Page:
So we put his life jacket on him, zoomed him around the harbor for a while and then went right back to the boat. He fell for it for just a minute or so and then realized he'd been had. So when we locked him up in our berth I knew we'd have a present waiting for us and we did.

Luckily it was very easily cleaned up and we were all happy!

We left Guana this morning and intended to go to Hope Town, but we heard another cruiser radio ahead about getting a mooring or slip (there are no anchorages) and was told none were available.

So we ended up in a Marsh Harbor Marina. It was already a blustery day with 20+ knots of wind but wouldn't you know, just as we arrived and attempted to get into a slip the wind really kicked up and even though my body was perpendicular to the water as I braced my shoulders on a piling and my feet on the boat, our stern still crunched into a piling and I watched our life ring float support get crushed and fall into the water. I was just thankful it wasn't our dinghy motor and Hans said he'd never liked that support anyway.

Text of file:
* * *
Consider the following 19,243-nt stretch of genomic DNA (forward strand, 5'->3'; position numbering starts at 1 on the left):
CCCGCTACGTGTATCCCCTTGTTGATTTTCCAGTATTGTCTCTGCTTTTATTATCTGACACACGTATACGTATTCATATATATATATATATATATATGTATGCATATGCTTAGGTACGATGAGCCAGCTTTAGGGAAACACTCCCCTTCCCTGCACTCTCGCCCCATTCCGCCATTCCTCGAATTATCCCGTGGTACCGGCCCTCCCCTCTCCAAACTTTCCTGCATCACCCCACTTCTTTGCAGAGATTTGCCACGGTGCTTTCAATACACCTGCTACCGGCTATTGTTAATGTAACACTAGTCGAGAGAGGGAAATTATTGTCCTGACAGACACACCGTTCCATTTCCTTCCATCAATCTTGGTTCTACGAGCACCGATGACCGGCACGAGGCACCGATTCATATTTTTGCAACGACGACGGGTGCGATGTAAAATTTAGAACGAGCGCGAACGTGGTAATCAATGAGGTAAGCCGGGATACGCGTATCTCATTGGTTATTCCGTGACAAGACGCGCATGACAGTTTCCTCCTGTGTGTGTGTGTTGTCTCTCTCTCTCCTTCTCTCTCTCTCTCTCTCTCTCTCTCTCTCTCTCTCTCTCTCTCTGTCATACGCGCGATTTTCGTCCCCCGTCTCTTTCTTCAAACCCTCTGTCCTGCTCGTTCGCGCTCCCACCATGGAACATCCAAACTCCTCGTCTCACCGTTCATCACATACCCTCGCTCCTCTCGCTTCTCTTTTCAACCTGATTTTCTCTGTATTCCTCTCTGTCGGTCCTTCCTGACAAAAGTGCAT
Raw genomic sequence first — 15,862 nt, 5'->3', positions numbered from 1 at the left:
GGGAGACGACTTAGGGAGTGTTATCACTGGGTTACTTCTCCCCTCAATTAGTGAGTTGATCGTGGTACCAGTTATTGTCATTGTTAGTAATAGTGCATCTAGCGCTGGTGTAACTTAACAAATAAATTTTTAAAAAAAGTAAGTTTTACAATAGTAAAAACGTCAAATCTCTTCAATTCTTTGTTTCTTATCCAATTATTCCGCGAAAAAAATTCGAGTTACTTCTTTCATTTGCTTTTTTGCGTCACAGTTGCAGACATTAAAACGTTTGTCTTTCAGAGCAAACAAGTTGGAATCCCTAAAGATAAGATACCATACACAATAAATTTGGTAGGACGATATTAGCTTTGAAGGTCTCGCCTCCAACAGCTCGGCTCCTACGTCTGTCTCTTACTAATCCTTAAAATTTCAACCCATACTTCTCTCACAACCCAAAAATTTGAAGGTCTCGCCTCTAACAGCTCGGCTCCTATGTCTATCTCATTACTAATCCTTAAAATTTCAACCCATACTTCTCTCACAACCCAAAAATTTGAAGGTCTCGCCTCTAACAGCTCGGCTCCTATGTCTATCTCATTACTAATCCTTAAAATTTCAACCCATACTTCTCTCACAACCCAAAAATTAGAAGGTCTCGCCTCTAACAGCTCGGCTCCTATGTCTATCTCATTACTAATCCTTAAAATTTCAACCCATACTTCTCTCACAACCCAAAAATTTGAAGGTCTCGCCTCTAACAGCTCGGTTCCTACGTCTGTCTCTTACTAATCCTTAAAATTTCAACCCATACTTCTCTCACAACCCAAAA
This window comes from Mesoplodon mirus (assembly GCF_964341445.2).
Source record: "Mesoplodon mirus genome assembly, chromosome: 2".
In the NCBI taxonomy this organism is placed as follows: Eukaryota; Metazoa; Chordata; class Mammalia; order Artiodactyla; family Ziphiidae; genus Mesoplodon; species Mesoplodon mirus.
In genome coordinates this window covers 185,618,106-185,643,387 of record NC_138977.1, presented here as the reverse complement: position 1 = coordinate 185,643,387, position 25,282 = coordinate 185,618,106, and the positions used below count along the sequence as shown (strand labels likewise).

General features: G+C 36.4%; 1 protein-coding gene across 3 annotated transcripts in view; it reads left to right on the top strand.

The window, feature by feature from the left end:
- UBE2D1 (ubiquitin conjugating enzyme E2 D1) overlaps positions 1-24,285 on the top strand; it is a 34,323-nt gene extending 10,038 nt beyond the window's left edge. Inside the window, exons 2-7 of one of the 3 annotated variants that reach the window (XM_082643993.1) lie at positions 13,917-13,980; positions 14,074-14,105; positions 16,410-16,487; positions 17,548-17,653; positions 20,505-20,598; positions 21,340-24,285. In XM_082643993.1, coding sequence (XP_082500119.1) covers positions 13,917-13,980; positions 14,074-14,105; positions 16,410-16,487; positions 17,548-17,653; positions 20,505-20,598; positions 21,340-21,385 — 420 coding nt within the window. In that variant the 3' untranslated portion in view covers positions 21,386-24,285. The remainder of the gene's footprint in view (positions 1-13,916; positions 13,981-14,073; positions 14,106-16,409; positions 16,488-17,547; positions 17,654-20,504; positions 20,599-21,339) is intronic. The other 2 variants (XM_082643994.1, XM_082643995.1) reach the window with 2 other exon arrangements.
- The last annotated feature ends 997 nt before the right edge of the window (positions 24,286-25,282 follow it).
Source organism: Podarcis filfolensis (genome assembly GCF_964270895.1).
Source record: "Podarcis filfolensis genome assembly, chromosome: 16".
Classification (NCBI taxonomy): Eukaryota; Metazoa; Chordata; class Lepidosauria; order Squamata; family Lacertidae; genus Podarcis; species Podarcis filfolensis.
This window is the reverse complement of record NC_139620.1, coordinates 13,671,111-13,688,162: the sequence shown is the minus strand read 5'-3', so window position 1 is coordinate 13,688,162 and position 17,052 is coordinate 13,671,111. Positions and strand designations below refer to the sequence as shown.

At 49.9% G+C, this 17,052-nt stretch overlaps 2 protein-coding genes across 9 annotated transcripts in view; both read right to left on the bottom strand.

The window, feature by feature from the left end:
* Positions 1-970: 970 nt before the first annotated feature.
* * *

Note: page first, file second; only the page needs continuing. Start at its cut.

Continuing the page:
Our life ring no longer has a support. I swear something always gets smashed, banged, crushed, or scraped every time we dock! It makes me wonder how much boat we'll have left when we're done with all this madness.

I thought this whole boat thing was supposed to be relaxing.

Monday, April 4, 2011

Treasure Cay and on to Guana

After a couple of hours on the phone with Verizon this morning, we're hoping our Hot Spot internet connection will now be better.

Here's Wilbur at Treasure Cay. You can imagine what our boat looks like now.

The beach at Treasure Cay. If you could see it you would know why it's listed as one of the best 10 beaches in the world.

Imagine a 3 mile big swimming pool.

After 4 nights at anchor in Treasure Cay (2 days of which we couldn't get off the boat due to high winds) we moved on to Guana.

Here I am at the infamous Grabbers Bar.

This morning we moved down to a different harbor (still in Guana) and picked up a mooring. This afternoon we're heading over to Grabber's competition which is called Nippers.

All week long all I've heard from Hans is "Grabbers and Nippers!" complete with way too much grabbing! He's driving me crazy.

Our next stops are Marsh Harbor (where we can get some supplies like BEER!) and Hope Town.

It all depends on the weather.